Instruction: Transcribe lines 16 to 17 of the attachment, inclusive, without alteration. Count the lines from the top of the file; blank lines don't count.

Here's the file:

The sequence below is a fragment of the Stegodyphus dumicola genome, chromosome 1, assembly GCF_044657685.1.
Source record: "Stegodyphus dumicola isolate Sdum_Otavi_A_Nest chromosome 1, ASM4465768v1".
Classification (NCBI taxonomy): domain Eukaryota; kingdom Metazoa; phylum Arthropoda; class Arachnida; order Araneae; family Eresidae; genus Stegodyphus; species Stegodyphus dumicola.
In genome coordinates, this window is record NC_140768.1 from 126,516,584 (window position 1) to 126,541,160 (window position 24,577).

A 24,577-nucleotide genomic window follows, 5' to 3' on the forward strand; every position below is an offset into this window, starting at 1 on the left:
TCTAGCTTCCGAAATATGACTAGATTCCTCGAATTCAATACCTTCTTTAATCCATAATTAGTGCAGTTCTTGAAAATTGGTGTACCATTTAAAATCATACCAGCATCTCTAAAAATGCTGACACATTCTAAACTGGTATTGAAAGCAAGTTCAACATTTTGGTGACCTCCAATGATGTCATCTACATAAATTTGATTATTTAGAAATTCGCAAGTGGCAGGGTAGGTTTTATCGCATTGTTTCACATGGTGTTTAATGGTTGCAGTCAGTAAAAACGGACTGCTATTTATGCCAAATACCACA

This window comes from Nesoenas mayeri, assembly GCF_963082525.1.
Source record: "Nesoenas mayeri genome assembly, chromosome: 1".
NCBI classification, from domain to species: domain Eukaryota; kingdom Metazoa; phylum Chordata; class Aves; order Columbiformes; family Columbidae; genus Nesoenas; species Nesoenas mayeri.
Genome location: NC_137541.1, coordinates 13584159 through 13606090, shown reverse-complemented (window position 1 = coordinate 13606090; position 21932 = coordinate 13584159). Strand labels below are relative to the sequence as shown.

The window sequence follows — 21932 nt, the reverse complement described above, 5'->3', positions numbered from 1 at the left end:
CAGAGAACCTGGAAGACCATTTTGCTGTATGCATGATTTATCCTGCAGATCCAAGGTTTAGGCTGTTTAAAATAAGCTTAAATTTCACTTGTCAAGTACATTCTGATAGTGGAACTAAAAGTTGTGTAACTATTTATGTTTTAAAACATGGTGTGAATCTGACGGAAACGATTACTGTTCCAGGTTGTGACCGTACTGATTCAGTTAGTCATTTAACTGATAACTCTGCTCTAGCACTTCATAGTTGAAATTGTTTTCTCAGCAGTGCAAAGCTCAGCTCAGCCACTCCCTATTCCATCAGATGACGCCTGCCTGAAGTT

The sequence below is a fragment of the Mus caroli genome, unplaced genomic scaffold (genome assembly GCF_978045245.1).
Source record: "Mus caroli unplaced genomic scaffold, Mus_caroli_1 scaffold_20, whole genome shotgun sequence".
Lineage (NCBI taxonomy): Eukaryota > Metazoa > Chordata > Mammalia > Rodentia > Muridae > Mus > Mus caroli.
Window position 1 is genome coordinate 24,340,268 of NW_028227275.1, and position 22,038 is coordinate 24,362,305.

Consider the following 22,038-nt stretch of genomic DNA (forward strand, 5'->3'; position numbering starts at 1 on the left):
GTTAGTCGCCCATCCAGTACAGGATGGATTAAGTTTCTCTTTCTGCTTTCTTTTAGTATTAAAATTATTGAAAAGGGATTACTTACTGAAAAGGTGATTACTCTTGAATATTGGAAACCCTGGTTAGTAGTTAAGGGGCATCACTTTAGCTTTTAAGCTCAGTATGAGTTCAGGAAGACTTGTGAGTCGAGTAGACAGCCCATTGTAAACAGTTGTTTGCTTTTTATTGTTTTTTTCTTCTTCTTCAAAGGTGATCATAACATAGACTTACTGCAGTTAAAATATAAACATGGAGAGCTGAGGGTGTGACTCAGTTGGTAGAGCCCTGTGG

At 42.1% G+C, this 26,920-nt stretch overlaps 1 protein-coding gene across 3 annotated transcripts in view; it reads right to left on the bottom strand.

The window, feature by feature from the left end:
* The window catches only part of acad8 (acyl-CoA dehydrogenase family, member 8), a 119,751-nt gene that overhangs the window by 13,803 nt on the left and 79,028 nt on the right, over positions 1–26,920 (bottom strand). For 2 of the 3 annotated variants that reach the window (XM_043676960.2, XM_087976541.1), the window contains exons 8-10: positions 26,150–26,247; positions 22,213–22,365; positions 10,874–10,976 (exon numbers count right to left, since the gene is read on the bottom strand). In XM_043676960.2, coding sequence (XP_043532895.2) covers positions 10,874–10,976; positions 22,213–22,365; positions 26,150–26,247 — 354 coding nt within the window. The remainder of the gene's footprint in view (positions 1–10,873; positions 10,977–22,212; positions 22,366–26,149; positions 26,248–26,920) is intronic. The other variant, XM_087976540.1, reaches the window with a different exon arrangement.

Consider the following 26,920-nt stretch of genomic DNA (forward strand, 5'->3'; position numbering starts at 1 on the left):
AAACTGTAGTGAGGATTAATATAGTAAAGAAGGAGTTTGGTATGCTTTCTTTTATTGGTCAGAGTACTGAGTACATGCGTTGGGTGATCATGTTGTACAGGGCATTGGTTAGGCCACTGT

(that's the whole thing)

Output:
Window position 1 is genome coordinate 24,340,268 of NW_028227275.1, and position 22,038 is coordinate 24,362,305.

Consider the following 22,038-nt stretch of genomic DNA (forward strand, 5'->3'; position numbering starts at 1 on the left):